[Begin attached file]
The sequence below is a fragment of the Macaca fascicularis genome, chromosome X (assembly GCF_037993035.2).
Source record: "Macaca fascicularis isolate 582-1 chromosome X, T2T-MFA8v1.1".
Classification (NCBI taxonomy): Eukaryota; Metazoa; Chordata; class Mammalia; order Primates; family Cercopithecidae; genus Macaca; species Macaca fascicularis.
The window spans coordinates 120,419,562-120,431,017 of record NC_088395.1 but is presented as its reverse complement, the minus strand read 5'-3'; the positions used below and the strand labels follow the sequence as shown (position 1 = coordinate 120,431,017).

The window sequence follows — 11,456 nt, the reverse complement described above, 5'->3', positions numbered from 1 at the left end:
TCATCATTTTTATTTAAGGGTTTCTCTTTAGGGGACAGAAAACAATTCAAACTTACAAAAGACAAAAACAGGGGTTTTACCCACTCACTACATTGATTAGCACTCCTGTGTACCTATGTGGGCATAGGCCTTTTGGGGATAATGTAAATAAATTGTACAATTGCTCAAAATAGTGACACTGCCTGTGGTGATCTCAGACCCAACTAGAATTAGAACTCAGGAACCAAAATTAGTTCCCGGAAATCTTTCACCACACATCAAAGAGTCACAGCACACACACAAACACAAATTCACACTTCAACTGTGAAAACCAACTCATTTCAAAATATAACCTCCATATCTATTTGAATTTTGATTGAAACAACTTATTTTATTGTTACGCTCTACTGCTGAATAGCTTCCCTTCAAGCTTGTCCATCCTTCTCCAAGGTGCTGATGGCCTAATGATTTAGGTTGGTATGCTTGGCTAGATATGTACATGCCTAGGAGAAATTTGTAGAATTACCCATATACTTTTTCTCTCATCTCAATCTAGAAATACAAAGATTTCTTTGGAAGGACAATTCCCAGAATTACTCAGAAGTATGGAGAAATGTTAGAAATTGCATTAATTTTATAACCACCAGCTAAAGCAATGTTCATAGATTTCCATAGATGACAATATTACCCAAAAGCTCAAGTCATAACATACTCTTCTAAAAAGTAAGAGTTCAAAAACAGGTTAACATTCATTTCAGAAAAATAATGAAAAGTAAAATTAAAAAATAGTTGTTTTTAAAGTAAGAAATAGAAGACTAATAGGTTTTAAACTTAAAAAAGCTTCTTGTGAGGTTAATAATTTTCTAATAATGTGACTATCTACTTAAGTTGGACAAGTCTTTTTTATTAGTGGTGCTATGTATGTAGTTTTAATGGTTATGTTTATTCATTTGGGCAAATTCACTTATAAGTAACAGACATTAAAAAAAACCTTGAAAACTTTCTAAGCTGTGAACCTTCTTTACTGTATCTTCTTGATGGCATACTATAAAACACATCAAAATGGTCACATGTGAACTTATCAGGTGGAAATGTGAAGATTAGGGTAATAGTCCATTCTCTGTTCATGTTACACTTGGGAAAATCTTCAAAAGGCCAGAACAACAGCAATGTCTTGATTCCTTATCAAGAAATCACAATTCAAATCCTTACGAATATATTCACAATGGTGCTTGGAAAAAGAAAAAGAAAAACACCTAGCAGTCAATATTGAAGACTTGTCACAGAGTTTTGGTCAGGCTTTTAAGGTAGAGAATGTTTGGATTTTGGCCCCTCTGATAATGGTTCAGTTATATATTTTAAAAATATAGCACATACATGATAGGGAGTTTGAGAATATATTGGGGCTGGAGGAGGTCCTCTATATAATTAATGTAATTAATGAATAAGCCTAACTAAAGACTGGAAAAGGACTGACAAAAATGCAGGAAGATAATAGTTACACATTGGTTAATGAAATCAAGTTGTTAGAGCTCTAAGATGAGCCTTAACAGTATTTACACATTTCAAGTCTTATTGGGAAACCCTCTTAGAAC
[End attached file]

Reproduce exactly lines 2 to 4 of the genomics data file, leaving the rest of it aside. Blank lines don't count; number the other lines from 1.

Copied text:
Source record: "Macaca fascicularis isolate 582-1 chromosome X, T2T-MFA8v1.1".
Classification (NCBI taxonomy): Eukaryota; Metazoa; Chordata; class Mammalia; order Primates; family Cercopithecidae; genus Macaca; species Macaca fascicularis.
The window spans coordinates 120,419,562-120,431,017 of record NC_088395.1 but is presented as its reverse complement, the minus strand read 5'-3'; the positions used below and the strand labels follow the sequence as shown (position 1 = coordinate 120,431,017).